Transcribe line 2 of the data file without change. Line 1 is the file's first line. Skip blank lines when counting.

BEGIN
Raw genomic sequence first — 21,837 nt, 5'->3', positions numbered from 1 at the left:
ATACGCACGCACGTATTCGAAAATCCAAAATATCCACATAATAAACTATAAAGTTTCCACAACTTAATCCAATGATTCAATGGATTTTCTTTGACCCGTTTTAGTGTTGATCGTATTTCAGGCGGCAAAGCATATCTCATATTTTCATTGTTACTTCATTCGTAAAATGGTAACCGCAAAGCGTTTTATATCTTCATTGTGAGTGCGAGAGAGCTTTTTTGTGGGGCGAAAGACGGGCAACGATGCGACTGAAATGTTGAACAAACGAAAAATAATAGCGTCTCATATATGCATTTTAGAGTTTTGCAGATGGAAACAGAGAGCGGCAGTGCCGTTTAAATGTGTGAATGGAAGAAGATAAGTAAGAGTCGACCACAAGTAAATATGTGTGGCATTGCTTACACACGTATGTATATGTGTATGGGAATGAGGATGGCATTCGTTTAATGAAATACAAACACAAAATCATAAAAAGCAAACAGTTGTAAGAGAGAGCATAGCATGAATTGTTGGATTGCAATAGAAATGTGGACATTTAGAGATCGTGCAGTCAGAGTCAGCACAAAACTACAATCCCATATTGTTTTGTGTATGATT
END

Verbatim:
ATACGCACGCACGTATTCGAAAATCCAAAATATCCACATAATAAACTATAAAGTTTCCACAACTTAATCCAATGATTCAATGGATTTTCTTTGACCCGTTTTAGTGTTGATCGTATTTCAGGCGGCAAAGCATATCTCATATTTTCATTGTTACTTCATTCGTAAAATGGTAACCGCAAAGCGTTTTATATCTTCATTGTGAGTGCGAGAGAGCTTTTTTGTGGGGCGAAAGACGGGCAACGATGCGACTGAAATGTTGAACAAACGAAAAATAATAGCGTCTCATATATGCATTTTAGAGTTTTGCAGATGGAAACAGAGAGCGGCAGTGCCGTTTAAATGTGTGAATGGAAGAAGATAAGTAAGAGTCGACCACAAGTAAATATGTGTGGCATTGCTTACACACGTATGTATATGTGTATGGGAATGAGGATGGCATTCGTTTAATGAAATACAAACACAAAATCATAAAAAGCAAACAGTTGTAAGAGAGAGCATAGCATGAATTGTTGGATTGCAATAGAAATGTGGACATTTAGAGATCGTGCAGTCAGAGTCAGCACAAAACTACAATCCCATATTGTTTTGTGTATGATT